Elisa Cotroneo Announces Her Retirement after 15 Years Guiding ISMETA

April 27, 2023 Dear Friends and Colleagues, I cannot express what an honor and joy it has been to play a role in guiding ISMETA’s growth over the past 15 years.  When I stepped into serving as ISMETA’s first Executive Director in 2013, our annual budget was approximately $35,000 and we had fewer than 300 … Read more

Speak Out! Stories of Resilience and Healing

Speak Out

ISMETA executive and board member Richard Sims would like to invite everyone to a special event to help support four brave trans and non-binary survivors of sexual abuse/assault share their stories of resilience and healing. It’s the latest event Rich has been asked to help plan and bring to life, bringing his somatic, empowering, healing and community building approaches to help the participants maintain the connection and bravery needed to share their incredible stories with the world.

ISMETA Government Relations Tracking Legislative Action

Governmental Relations

Thanks to efforts by ISMETA Massachusetts members, the ISMETA Government Relations Committee, members of the Federation of Therapeutic Massage, Bodywork, and Somatic Practice Organizations, and other stakeholders in Massachusetts; Senate Bill 221 and House Bill 350 to regulate Bodywork and Alternative Therapies, have both gone to a study group. 

Vitality Project Donbas

Vitality Project Donbas

Ukrainian NGO Development Foundation, in collaboration with Wesleyan University Professor Katja Kolcio Ph.D./RSME, received a grant from the United Nations Recovery and Peacebuilding Programme and Government of the Netherlands, to introduce somatic methods in psycho-social care and evaluate their impact on the wellbeing of people affected by the armed conflict in Donbas, Ukraine.


ISMETA Board Director Florian Filtzinger, RSME, provides a review of BODYIQ 2021 held in Berlin, Germany , a pandemic-conquering and deep-tissue-touching festival to the field of Somatics.  The audience included an international crowd of facilitators, artists, activists and first timers to one common ground and question of intersectionality between somatic inquiry, activism, the arts and critical observation of gender, race and accessibility of spaces.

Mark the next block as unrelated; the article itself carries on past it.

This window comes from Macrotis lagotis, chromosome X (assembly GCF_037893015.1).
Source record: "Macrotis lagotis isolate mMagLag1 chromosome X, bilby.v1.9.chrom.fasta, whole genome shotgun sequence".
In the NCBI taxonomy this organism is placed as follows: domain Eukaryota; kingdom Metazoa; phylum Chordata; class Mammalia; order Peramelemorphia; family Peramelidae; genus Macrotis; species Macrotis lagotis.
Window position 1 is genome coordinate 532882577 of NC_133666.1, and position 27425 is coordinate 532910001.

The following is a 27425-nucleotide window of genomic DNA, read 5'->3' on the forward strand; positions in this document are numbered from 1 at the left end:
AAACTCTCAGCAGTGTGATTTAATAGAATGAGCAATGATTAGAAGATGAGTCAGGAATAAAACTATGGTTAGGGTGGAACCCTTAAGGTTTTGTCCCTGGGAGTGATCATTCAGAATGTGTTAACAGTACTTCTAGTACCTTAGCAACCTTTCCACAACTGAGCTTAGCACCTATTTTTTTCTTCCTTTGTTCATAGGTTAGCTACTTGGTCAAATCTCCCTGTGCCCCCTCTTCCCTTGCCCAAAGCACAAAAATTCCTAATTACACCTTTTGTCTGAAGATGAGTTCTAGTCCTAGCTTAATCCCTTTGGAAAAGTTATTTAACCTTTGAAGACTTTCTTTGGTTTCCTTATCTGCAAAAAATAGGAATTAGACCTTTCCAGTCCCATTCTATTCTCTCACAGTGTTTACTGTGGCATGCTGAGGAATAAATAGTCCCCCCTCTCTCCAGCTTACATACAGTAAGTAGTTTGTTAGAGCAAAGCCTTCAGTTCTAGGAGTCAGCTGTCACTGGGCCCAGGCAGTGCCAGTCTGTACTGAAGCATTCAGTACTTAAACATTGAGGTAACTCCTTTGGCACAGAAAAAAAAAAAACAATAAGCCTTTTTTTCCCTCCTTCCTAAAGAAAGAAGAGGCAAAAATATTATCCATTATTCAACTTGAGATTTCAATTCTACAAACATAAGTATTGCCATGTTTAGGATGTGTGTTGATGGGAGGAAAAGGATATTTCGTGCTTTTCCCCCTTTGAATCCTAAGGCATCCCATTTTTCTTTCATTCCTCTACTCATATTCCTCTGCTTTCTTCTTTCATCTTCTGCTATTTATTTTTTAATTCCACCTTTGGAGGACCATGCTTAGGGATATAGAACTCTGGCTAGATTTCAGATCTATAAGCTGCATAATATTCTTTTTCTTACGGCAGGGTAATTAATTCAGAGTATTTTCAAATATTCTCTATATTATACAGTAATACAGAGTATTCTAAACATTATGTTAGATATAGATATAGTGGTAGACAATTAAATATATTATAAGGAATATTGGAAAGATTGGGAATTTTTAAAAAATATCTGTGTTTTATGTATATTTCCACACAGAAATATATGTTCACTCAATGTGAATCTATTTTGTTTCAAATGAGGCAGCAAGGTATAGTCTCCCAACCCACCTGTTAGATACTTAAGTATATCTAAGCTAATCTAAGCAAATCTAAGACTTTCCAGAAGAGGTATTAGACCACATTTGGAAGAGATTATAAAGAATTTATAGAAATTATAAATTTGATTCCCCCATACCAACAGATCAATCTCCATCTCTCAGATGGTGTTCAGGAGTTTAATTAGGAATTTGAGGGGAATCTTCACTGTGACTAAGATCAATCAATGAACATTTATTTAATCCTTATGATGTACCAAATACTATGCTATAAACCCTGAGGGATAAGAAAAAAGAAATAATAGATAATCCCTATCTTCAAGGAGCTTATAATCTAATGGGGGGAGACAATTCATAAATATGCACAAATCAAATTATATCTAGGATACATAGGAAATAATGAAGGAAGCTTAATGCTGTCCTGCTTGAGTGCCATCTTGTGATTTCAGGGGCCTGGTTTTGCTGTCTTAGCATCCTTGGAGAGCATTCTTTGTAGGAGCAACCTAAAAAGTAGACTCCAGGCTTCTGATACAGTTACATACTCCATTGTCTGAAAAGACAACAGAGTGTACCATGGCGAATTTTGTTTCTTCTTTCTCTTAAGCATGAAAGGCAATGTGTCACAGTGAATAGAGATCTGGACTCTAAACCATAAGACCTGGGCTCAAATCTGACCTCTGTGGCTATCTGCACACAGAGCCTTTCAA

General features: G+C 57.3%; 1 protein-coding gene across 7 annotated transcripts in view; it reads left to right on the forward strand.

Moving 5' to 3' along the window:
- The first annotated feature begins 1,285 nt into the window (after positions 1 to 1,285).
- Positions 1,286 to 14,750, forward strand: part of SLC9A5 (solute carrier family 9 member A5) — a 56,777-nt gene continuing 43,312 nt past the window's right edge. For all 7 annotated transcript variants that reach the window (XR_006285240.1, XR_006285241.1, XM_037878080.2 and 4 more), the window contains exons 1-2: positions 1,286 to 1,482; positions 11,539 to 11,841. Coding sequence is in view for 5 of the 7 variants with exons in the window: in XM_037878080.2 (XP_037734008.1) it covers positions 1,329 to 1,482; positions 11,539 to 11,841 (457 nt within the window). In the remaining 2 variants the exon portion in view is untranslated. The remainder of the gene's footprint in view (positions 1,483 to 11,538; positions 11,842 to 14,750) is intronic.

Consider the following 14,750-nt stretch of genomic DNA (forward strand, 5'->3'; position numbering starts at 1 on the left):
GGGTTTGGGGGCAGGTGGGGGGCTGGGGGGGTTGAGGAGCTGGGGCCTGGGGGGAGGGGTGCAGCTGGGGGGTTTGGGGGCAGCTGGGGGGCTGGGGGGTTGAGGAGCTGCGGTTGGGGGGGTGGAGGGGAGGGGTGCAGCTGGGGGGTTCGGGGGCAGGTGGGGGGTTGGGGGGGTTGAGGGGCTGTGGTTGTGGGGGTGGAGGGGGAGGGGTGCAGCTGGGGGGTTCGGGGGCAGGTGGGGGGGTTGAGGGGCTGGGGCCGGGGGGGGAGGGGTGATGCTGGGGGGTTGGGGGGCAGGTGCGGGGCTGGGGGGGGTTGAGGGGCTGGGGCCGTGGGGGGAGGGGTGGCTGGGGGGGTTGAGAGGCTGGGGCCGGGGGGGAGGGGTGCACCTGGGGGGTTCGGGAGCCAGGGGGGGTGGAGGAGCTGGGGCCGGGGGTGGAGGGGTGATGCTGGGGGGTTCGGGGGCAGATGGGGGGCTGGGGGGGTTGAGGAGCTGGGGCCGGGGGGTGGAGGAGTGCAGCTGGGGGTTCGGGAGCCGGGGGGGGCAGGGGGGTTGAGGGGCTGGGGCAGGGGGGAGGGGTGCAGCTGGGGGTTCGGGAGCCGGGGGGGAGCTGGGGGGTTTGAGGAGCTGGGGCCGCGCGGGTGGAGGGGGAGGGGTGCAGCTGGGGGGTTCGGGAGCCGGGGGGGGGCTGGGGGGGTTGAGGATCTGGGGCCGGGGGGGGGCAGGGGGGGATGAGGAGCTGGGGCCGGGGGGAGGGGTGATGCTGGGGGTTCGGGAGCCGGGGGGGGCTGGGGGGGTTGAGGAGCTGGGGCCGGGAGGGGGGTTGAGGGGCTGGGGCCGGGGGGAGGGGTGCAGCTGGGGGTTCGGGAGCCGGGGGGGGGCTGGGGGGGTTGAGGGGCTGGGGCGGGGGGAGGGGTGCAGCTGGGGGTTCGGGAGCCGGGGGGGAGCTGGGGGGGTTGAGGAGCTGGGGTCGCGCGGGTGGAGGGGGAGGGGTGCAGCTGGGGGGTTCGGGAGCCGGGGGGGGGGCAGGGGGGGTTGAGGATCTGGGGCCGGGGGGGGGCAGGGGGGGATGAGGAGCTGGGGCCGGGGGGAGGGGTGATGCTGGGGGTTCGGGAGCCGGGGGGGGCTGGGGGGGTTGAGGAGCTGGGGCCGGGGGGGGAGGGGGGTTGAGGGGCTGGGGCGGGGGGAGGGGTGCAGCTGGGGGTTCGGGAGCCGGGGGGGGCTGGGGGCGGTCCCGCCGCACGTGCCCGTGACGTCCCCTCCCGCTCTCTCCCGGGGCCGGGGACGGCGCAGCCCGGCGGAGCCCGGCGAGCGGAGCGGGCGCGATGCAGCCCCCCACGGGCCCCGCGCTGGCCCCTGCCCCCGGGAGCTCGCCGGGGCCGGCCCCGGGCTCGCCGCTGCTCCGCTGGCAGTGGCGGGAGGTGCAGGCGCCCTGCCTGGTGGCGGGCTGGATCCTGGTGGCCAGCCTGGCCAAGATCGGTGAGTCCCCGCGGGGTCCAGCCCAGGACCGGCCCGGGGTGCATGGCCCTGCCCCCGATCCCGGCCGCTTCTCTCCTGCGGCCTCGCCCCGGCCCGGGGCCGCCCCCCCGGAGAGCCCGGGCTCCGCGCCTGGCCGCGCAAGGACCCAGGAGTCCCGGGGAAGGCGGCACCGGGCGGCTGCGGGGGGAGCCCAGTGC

Voices, Reflections & Echoes from the Engaging Embodiment Conference

Maria Luisa, ISMETA Board President

We did it! We ALL did it!

Our ISMETA Conference brought together more than 825 somatic movement practitioners, students, and established professionals over the course of five days at the beginning of March. The conference opened up a new chapter in the life of our organization; a chapter where each one of us are invited to contribute to continue to develop, research, experience and enjoy the somatic movement profession in all of its philosophies, schools, and applications.

Why not Martial Arts !

Back in the mid to late 80s in the San Francisco Bay Area, there were meetings with many movement teachers, body workers and others looking to create a somatic organization. I am not sure if these are the roots of ISMETA or if it evolved out of another effort to centralize and organize Somatics into an association. In any event I went to a number of these early meetings and was always taken aback, because the participants only wanted to define “Somatics” as Western-based practices.

Humanity in a time of Collective Initiation

We were three weeks into the lockdown here in the UK and perhaps like many I was beginning to settle in, after the initial shake-up and all the online messaging that we had collectively reached for in order to stay in touch. A book called to be read, written by my dear friend Liz McCormick and her colleague Nigel Wellings, both experienced transpersonal psychotherapists, teachers and authors. The title Nothing to Lose (Wellings and McCormick 2010) seemed a good message in this time that seems so full of loss.

Notes from the first Encuentro Somático en México “Celebrando al cuerpo vivo”

The first Encuentro Somático in Mexico, Celebrating Embodiment, took place from March 29 to 31, 2019, at the Centro Cultural Pedregal, in the south of Mexico City. More than 140 participants gathered from five countries (Argentina, Colombia, Spain, the U.S., and many regions of Mexico) with 34 teachers and performers representing many different somatic movement traditions


If we only train to toughen ourselves, to make our muscles harder, this will lead to losing confidence. Why is that? Because our body is confident when it moves properly, and this requires softness. When I say softness, I mean the ability of our body to change its muscle tone and adapt. “Softening down” implies alleviating the fierceness, anger, and nerve, toning down. In Spanish, softening down is “ablandarse,” from the Latin “blandiri,” which means, “caressing.” It is also connected to the meaning of “to yield,” to soften our stance, or our way of thinking.